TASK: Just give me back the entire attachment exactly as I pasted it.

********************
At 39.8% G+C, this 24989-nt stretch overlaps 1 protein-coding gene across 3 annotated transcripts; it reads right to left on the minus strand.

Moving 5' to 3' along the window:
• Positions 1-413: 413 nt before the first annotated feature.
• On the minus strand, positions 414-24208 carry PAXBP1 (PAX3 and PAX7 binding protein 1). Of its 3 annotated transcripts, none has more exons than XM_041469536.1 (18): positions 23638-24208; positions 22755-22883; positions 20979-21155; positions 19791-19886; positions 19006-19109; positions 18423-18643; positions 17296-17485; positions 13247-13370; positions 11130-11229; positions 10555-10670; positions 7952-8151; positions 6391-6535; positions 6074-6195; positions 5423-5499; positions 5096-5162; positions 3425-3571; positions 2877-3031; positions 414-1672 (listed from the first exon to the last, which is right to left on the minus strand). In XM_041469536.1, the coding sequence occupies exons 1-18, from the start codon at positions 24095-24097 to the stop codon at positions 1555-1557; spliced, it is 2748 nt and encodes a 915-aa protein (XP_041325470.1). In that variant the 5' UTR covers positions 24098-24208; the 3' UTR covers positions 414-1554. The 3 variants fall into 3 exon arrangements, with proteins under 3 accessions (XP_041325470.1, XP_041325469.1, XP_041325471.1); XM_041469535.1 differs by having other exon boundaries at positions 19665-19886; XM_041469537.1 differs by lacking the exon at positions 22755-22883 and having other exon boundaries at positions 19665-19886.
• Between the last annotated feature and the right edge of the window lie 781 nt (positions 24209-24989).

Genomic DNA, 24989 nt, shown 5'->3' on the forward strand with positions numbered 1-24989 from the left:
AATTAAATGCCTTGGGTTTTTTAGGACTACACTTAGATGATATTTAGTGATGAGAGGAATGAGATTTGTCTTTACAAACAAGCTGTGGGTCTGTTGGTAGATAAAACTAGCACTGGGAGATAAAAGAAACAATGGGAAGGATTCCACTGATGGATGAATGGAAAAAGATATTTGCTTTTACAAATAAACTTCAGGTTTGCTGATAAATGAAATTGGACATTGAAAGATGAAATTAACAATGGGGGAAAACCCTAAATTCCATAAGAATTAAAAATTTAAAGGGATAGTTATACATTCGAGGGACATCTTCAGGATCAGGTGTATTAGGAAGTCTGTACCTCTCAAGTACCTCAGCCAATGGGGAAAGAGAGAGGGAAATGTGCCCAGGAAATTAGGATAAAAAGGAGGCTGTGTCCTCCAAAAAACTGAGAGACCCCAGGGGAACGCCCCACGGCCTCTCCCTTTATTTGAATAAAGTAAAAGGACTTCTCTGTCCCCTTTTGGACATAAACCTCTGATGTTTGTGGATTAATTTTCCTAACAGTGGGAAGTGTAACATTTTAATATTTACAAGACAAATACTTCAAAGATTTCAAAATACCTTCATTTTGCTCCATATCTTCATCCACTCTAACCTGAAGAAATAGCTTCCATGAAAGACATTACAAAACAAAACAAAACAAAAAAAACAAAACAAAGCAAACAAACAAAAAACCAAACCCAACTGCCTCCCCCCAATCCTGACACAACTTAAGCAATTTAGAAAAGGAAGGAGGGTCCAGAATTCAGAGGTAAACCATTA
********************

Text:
At 39.8% G+C, this 24989-nt stretch overlaps 1 protein-coding gene across 3 annotated transcripts; it reads right to left on the minus strand.

Moving 5' to 3' along the window:
• Positions 1-413: 413 nt before the first annotated feature.
• On the minus strand, positions 414-24208 carry PAXBP1 (PAX3 and PAX7 binding protein 1). Of its 3 annotated transcripts, none has more exons than XM_041469536.1 (18): positions 23638-24208; positions 22755-22883; positions 20979-21155; positions 19791-19886; positions 19006-19109; positions 18423-18643; positions 17296-17485; positions 13247-13370; positions 11130-11229; positions 10555-10670; positions 7952-8151; positions 6391-6535; positions 6074-6195; positions 5423-5499; positions 5096-5162; positions 3425-3571; positions 2877-3031; positions 414-1672 (listed from the first exon to the last, which is right to left on the minus strand). In XM_041469536.1, the coding sequence occupies exons 1-18, from the start codon at positions 24095-24097 to the stop codon at positions 1555-1557; spliced, it is 2748 nt and encodes a 915-aa protein (XP_041325470.1). In that variant the 5' UTR covers positions 24098-24208; the 3' UTR covers positions 414-1554. The 3 variants fall into 3 exon arrangements, with proteins under 3 accessions (XP_041325470.1, XP_041325469.1, XP_041325471.1); XM_041469535.1 differs by having other exon boundaries at positions 19665-19886; XM_041469537.1 differs by lacking the exon at positions 22755-22883 and having other exon boundaries at positions 19665-19886.
• Between the last annotated feature and the right edge of the window lie 781 nt (positions 24209-24989).

Genomic DNA, 24989 nt, shown 5'->3' on the forward strand with positions numbered 1-24989 from the left:
AATTAAATGCCTTGGGTTTTTTAGGACTACACTTAGATGATATTTAGTGATGAGAGGAATGAGATTTGTCTTTACAAACAAGCTGTGGGTCTGTTGGTAGATAAAACTAGCACTGGGAGATAAAAGAAACAATGGGAAGGATTCCACTGATGGATGAATGGAAAAAGATATTTGCTTTTACAAATAAACTTCAGGTTTGCTGATAAATGAAATTGGACATTGAAAGATGAAATTAACAATGGGGGAAAACCCTAAATTCCATAAGAATTAAAAATTTAAAGGGATAGTTATACATTCGAGGGACATCTTCAGGATCAGGTGTATTAGGAAGTCTGTACCTCTCAAGTACCTCAGCCAATGGGGAAAGAGAGAGGGAAATGTGCCCAGGAAATTAGGATAAAAAGGAGGCTGTGTCCTCCAAAAAACTGAGAGACCCCAGGGGAACGCCCCACGGCCTCTCCCTTTATTTGAATAAAGTAAAAGGACTTCTCTGTCCCCTTTTGGACATAAACCTCTGATGTTTGTGGATTAATTTTCCTAACAGTGGGAAGTGTAACATTTTAATATTTACAAGACAAATACTTCAAAGATTTCAAAATACCTTCATTTTGCTCCATATCTTCATCCACTCTAACCTGAAGAAATAGCTTCCATGAAAGACATTACAAAACAAAACAAAACAAAAAAAACAAAACAAAGCAAACAAACAAAAAACCAAACCCAACTGCCTCCCCCCAATCCTGACACAACTTAAGCAATTTAGAAAAGGAAGGAGGGTCCAGAATTCAGAGGTAAACCATTA